Tom McPhail, of independent financial advisers Hargreaves Lansdown said: “Investors are right to be nervous. The combined pressures of the Western sovereign debt crisis, ongoing political instability in North Africa and the Middle East, and now the tragic natural disasters in Japan all mean that it is impossible to view investment prospects with any certainty or indeed confidence.
“Nevertheless, investors should not let this situation deter them from taking advantage of their tax breaks. The £10,200 ISA allowance cannot be carried forward and failure to take up these allowances now will mean paying more tax later.”
According to research from Fair Investment Company, a couple who have both invested their full ISA allowance since the tax-efficient savings vehicles were launched in 1999 could have a nest egg of more than a quarter of a million pounds.
"If an individual had invested their full allowance into a stocks and shares ISA each year since 1999 - £7,000 until 2007, £7,200 from 2007 until 2009 and £10,200 in 2010 - they would have invested a total of £87,600," explains Julie Smith, savings analyst at Fair Investment Company.
"Assuming growth of 7.00% a year, net of charges and not taking account of inflation during this period, the gain on this investment would be £50,282, creating a total pot of £137,882. If their partner had done the same, the result is more than a quarter or a million pounds sheltered from the tax man."
Know the basics
Until 5 April 2010, everyone over 18 years of age can save up to £10,200 in ISAs, of which £5,100 can be in cash, and the same amount in stocks and shares, or you can invest the whole lot in stock and shares. At the start of the new tax year on 6 April, you will be able to invest £10,680, of which half can be in cash, or again you can invest your full allowance in stocks and shares.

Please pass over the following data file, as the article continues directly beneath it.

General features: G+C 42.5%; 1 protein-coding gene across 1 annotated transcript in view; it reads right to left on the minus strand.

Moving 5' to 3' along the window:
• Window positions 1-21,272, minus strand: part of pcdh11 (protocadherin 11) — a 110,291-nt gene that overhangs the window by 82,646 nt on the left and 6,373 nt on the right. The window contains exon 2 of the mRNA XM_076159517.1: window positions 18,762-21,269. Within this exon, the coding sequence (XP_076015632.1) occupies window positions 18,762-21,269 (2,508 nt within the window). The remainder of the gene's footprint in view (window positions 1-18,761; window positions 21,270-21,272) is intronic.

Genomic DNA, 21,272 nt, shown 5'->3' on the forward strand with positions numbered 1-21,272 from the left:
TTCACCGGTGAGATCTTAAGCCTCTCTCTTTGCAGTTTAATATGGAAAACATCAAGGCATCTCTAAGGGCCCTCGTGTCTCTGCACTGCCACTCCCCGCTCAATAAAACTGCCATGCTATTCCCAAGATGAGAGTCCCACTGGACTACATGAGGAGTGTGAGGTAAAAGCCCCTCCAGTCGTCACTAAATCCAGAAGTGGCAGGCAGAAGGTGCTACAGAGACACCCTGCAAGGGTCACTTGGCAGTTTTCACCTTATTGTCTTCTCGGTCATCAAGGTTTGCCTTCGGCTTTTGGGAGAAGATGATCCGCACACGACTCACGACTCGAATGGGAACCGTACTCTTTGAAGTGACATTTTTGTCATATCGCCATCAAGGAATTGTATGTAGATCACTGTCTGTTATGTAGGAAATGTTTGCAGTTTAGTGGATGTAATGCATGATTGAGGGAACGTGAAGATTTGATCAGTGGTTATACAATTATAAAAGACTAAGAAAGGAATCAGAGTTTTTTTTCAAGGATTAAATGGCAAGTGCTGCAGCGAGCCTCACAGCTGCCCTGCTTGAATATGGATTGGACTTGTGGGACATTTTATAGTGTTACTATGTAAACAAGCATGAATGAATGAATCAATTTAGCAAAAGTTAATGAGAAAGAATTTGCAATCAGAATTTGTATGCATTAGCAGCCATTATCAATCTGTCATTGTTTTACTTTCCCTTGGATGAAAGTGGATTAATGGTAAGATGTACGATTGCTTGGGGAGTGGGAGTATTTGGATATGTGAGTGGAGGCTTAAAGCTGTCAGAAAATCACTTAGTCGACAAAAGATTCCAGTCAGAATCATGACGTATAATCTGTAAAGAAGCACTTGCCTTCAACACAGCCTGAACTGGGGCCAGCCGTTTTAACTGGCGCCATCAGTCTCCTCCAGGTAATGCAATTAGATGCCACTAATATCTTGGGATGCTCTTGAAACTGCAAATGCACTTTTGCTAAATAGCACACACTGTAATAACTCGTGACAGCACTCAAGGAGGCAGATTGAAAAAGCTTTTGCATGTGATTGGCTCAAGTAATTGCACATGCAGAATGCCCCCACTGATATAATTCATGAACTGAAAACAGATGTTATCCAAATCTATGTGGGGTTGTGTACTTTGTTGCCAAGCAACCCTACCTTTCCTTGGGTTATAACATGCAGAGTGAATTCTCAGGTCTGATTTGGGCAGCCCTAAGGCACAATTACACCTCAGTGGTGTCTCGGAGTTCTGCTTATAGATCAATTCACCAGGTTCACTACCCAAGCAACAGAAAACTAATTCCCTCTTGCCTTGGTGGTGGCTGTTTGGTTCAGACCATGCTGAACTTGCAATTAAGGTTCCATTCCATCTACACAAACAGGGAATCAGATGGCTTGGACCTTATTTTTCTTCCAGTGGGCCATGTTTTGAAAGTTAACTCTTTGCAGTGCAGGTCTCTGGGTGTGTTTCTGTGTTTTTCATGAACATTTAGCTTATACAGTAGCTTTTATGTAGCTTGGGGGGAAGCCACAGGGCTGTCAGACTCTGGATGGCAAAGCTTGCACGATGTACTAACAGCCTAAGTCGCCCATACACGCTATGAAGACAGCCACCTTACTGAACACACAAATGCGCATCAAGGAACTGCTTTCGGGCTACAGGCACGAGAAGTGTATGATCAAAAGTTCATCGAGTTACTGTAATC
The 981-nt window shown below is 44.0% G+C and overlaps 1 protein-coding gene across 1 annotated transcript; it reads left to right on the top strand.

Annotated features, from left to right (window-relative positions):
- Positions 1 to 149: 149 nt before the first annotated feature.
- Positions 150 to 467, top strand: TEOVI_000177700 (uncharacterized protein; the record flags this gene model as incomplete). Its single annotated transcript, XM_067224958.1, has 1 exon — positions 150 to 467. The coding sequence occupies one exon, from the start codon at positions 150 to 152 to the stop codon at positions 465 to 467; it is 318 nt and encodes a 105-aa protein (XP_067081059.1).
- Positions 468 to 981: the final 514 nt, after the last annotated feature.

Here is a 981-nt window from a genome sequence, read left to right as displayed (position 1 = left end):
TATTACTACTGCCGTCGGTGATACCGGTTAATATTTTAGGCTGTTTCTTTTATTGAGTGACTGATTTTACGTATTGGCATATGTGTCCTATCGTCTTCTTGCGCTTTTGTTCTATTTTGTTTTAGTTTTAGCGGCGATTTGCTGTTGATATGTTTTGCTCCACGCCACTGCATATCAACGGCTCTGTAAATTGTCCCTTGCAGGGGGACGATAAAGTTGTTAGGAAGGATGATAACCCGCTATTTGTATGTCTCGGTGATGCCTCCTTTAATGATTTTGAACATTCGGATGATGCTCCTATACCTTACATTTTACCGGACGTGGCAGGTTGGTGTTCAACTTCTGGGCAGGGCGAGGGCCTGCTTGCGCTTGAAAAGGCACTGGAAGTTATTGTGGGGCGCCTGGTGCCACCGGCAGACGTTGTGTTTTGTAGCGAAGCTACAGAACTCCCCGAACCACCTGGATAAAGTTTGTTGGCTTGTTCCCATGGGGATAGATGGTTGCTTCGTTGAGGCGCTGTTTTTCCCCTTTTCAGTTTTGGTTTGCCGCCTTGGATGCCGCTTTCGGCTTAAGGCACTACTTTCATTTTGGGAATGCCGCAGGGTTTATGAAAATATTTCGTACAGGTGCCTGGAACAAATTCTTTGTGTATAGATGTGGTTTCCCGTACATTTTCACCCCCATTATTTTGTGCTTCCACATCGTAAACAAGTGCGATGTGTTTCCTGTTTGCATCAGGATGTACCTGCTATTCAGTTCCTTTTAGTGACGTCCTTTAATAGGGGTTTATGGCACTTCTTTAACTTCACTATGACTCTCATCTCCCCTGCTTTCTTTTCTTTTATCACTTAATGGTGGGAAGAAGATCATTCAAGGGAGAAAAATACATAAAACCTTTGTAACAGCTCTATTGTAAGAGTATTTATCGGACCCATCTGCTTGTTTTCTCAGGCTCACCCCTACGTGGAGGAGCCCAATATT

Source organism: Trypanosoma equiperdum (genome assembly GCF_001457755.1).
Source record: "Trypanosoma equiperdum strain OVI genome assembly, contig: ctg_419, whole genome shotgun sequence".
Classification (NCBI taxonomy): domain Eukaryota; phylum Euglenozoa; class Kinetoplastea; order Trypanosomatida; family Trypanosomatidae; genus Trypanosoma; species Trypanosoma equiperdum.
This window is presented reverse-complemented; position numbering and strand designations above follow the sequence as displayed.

If you are considering using your stocks and shares ISA allowance before the end of the tax year on April 5, remember that it is vital to take a long term view, usually at least five to ten years.
Philippa Gee, investments spokesperson at moneysupermarket.com, said: "The thought of taking out a stocks and shares ISA might seem daunting to a lot of people, but in fact they are a great option for anyone who has some money to put aside - not just experienced investors or those who have a large amount of money to invest. There are significant advantages to keeping savings away from the taxman and there are plenty of funds to choose from, so whether they're seasoned investors or just dipping their toe in the water, most savers can find a product to suit them.
"Investing in equities can be extremely flexible and anyone looking to put money aside, whether they're planning for retirement, saving to fund their children's university costs or looking to build the deposit on a property, can find a product that suits their circumstances.”
Start with investment areas you are familiar with, such as the UK. One option might be to go for a tracker fund, which as the name suggests, follows a particular stockmarket index, such as the FTSE 100 Index of Britain’s biggest companies.